The Senate Committee on Energy, Natural Resources and the Environment delivered its Final Report today. Any assessment of the Final Report should start with “Attention Canada:! Preparing for our Energy Future”, an Interim Report released by the Committee in 2010. The Interim Report stated:
“The message is clear: there is urgent need for a national discussion on energy. Canada requires a comprehensive Canadian Sustainable Energy Strategy now.”
We have not seen any indications of a comprehensive Canadian Sustainable Energy Strategy. Since 2010 the Federal Government has increased its efforts to secure export markets for Canadian fossil fuels, and lessened the burden of administrative review procedures for significant energy projects, such as pipelines.
So now that we have the Final Report , where do we stand?
The Interim Report did not pull any punches. It recognized that climate change was a key issue.
“ Human activity, mainly through the combustion of fossil fuels, has increased the concentration of greenhouse gases in the atmosphere which impacts the global climate. There is a strong scientific consensus, based on years of research, that climate change is real and happening now.
After a certain threshold of global climate warming there are fears that climate change cannot be controlled. There is a high risk that extreme and irreversible climatic and weather events will cause unprecedented social and economic hardship.
As energy consumption accounts for 84 percent of the world’s carbon emissions, managing energy demand and finding new ways to curb emissions is central to managing climate change. The report identifies several new ways: carbon pricing, improvements to a sustainable supply of existing and emerging sources of energy and more effective conservation.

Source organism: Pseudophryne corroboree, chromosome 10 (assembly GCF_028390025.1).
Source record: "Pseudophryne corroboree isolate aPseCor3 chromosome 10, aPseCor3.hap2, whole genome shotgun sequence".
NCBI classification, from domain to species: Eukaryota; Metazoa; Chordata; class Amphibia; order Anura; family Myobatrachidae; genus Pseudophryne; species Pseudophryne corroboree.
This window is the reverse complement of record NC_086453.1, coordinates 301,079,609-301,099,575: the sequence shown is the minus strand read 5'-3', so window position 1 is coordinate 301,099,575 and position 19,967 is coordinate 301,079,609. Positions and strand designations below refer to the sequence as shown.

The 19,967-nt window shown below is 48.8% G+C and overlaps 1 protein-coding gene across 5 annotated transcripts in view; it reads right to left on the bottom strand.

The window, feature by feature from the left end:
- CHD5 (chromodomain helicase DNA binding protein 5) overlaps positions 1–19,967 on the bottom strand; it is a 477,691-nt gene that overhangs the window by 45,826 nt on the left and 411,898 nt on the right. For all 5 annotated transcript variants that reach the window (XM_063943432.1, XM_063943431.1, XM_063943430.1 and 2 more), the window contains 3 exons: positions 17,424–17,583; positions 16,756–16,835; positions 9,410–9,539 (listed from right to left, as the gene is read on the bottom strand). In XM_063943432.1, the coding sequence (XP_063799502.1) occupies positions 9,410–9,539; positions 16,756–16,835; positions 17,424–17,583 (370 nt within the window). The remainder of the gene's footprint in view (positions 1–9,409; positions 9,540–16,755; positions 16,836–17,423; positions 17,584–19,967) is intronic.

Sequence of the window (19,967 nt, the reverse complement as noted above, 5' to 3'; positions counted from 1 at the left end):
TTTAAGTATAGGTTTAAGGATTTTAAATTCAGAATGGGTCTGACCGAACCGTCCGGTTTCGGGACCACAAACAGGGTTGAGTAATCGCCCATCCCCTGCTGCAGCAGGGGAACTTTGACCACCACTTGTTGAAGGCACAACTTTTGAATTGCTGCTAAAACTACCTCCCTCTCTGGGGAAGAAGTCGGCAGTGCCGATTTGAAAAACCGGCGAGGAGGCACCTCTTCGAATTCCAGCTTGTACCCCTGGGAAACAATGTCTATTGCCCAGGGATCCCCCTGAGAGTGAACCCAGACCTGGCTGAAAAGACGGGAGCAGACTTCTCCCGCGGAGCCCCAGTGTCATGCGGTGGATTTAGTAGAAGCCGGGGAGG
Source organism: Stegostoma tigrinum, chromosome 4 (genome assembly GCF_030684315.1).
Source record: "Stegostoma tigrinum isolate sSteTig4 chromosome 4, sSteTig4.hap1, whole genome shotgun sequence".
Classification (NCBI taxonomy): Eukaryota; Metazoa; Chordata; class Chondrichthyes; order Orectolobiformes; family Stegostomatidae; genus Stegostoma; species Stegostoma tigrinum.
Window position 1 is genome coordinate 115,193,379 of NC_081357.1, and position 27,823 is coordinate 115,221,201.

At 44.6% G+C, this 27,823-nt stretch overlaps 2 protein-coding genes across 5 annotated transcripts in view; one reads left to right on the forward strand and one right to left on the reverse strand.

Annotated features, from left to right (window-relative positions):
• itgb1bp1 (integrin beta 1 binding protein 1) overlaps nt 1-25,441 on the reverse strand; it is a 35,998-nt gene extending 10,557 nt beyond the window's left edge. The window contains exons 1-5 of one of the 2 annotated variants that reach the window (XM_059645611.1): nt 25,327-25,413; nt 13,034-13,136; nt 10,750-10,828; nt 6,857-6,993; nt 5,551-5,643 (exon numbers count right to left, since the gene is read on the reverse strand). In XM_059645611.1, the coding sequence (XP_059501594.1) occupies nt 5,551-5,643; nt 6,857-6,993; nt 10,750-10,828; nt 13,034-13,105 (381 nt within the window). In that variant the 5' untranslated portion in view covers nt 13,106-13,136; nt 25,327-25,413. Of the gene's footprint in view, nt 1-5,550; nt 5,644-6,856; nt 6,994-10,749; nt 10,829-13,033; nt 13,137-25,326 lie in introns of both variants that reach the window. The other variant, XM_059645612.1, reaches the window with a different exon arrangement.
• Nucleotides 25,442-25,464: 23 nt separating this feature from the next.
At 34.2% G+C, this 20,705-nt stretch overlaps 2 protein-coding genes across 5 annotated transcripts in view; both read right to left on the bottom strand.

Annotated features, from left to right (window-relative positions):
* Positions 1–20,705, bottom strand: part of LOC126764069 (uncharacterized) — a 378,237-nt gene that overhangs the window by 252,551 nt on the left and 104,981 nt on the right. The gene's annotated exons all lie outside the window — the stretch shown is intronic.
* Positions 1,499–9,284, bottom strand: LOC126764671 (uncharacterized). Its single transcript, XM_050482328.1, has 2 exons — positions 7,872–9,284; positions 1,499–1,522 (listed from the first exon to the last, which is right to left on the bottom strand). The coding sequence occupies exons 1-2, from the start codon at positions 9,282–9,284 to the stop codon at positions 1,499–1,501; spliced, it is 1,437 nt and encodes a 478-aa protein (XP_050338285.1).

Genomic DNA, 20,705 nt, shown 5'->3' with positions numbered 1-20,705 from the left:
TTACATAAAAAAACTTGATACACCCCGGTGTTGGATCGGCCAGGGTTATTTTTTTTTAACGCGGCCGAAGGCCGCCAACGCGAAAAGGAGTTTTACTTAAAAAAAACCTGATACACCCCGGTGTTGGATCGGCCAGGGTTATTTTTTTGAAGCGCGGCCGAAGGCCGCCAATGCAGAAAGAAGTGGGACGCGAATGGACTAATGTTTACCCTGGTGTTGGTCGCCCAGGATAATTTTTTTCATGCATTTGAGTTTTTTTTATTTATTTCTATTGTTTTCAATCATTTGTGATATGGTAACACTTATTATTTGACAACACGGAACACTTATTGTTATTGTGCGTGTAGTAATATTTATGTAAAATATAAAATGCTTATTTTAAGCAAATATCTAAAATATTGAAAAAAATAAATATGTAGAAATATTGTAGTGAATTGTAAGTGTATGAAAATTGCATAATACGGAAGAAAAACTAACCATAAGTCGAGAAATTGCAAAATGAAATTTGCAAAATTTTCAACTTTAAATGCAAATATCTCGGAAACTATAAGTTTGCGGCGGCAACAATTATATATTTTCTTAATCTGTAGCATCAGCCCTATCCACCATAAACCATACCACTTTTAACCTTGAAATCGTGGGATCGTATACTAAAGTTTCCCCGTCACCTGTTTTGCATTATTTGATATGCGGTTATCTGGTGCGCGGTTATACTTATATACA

Addressing climate change also presents significant economic opportunities for countries that encourage efficiency and sustainability in their economies. Fossil fuels will continue to dominate the global energy mix, but through conservation, technological growth and investment, the world can ease the transition to a lower carbon energy future. “
The title of the Final Report is “Now or Never”. Ironically the Final Report never links climate change with energy strategy. The excuse of this failure appears in the Foreword to the Final Report:
“The committee heard evidence about climate change and the need for all Canadians to work together to curtail the polluting emission of greenhouse gases (GHG) into our precious and sensitive atmosphere and environment. However, this was not a study on climate change and global warming and our principal focus remained throughout on Canada’s energy future.”
A few details reveal the incredible divergence between these two reports. After the Foreword in the Final Report, the words “Climate Change” appear only twice more and once in the table of references. Far from being a key issue, climate change is not an issue at all! How different from the Interim Report where these words appear 34 times.
“Sustainable” appears 57 times in the Interim Report, including the cover, but appears only 8 times in the longer Final Report!
Another sleight-of-hand in the Final Report: it refers to the debate over “the level of urgency to curb GHG emissions” and “the most cost effective way to do so. ” So the Report is inviting another “debate” for decades to come, just as the “debate” over the fact of global warming has continued for the past three decades. In the meantime we can discuss urgency and cost effectiveness. (Don’t worry about this summer’s record temperatures, extreme drought and floods: they will be part of the debate!)
The Final Report might be a coffin nail in efforts to raise public awareness of the seriousness of climate change. That result would please the Federal Government.
ForourGrandchildren and other environmental organizations won’t let Climate Change be buried by this Report.